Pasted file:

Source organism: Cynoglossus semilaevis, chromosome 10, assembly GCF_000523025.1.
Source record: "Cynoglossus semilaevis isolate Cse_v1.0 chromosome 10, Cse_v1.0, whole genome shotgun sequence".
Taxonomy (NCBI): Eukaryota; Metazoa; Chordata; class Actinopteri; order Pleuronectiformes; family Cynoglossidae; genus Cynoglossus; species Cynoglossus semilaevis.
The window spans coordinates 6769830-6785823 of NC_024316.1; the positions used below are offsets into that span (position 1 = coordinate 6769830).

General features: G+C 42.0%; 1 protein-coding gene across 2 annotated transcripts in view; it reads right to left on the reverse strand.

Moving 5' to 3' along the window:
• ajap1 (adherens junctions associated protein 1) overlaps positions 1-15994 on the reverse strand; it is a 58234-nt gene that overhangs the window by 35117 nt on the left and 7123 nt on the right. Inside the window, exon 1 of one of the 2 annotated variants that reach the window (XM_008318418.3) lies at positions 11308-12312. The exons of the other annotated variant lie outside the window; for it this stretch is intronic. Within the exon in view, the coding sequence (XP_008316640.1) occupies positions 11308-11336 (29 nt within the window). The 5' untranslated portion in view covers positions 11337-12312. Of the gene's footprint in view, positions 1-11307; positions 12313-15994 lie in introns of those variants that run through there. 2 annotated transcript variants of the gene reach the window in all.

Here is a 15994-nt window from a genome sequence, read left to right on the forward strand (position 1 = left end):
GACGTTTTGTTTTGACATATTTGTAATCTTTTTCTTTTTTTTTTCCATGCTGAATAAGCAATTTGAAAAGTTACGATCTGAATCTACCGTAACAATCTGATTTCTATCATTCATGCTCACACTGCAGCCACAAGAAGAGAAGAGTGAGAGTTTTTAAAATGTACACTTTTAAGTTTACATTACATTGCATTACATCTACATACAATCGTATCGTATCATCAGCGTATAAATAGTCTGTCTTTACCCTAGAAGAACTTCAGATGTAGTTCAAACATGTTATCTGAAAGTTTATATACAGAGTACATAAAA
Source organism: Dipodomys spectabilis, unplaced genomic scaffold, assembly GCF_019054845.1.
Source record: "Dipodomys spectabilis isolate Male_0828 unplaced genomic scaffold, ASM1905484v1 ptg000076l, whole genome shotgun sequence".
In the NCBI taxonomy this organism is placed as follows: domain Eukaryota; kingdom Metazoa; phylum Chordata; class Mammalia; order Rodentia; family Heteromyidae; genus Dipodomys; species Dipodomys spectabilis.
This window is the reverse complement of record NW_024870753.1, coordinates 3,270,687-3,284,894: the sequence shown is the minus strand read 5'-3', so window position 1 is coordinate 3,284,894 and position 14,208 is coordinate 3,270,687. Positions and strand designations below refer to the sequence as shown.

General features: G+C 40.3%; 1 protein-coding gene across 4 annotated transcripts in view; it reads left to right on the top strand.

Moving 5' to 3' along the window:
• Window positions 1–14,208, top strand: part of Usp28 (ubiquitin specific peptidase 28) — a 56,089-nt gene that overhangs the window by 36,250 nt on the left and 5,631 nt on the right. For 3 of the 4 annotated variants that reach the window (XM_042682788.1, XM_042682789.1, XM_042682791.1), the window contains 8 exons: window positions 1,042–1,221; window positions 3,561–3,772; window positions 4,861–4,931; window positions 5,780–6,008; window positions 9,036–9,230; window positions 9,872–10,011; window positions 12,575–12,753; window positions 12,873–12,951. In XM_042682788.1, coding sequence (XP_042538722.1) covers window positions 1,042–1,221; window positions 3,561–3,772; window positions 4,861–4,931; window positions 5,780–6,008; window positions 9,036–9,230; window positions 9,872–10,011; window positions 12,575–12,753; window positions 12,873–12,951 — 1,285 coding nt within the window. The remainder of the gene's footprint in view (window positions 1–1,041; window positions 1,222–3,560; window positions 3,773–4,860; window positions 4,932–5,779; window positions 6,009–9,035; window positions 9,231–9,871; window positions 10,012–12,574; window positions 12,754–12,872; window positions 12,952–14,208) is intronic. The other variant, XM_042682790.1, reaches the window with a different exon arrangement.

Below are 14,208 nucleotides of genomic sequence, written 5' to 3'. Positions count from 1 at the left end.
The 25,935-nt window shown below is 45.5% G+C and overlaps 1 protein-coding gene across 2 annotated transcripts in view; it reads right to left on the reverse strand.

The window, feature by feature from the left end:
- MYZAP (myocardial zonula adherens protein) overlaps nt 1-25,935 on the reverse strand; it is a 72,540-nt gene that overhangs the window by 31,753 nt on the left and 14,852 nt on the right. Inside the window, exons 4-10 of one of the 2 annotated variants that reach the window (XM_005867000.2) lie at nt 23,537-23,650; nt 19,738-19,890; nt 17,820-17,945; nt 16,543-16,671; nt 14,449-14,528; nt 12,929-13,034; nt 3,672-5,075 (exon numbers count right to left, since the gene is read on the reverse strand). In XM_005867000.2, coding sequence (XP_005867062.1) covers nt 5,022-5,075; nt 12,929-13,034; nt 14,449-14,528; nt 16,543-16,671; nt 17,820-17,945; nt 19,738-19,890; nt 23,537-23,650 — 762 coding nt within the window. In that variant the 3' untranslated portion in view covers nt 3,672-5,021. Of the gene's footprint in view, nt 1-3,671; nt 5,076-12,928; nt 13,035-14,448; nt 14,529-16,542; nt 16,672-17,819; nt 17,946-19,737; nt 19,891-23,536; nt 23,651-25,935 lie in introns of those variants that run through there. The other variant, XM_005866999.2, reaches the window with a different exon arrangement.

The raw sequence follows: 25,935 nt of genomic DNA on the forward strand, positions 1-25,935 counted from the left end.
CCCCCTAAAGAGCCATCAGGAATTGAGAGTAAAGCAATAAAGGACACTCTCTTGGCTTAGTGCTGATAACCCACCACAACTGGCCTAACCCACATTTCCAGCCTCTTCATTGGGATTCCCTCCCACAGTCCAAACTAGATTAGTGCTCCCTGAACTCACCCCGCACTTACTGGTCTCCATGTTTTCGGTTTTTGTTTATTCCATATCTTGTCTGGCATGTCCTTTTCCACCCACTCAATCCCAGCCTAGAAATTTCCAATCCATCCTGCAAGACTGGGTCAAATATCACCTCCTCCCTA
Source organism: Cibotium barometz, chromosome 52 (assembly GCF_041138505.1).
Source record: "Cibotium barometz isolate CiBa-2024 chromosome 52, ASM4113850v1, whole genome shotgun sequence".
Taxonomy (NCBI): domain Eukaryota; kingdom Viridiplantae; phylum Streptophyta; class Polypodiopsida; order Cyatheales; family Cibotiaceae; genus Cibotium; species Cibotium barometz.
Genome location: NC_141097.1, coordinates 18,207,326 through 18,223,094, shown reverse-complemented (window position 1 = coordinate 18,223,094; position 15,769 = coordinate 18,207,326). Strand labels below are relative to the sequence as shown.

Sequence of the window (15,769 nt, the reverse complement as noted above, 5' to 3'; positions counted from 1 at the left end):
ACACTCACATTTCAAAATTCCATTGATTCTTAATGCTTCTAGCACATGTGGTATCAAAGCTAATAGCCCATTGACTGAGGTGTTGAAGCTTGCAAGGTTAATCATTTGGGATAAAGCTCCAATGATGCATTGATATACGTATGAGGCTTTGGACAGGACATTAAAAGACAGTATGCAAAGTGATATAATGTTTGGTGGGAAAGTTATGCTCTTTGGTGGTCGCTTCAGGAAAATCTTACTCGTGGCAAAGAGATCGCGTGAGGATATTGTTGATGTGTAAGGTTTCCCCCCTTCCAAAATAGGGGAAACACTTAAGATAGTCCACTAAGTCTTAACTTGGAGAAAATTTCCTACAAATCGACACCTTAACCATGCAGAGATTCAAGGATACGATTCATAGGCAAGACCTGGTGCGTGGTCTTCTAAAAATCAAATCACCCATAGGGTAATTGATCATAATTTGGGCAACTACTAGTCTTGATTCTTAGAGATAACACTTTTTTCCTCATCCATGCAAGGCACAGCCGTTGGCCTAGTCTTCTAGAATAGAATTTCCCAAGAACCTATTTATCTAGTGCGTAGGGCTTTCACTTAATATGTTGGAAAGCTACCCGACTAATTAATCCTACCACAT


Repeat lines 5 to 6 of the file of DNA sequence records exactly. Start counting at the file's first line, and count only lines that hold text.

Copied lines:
General features: G+C 42.0%; 1 protein-coding gene across 2 annotated transcripts in view; it reads right to left on the reverse strand.

Moving 5' to 3' along the window: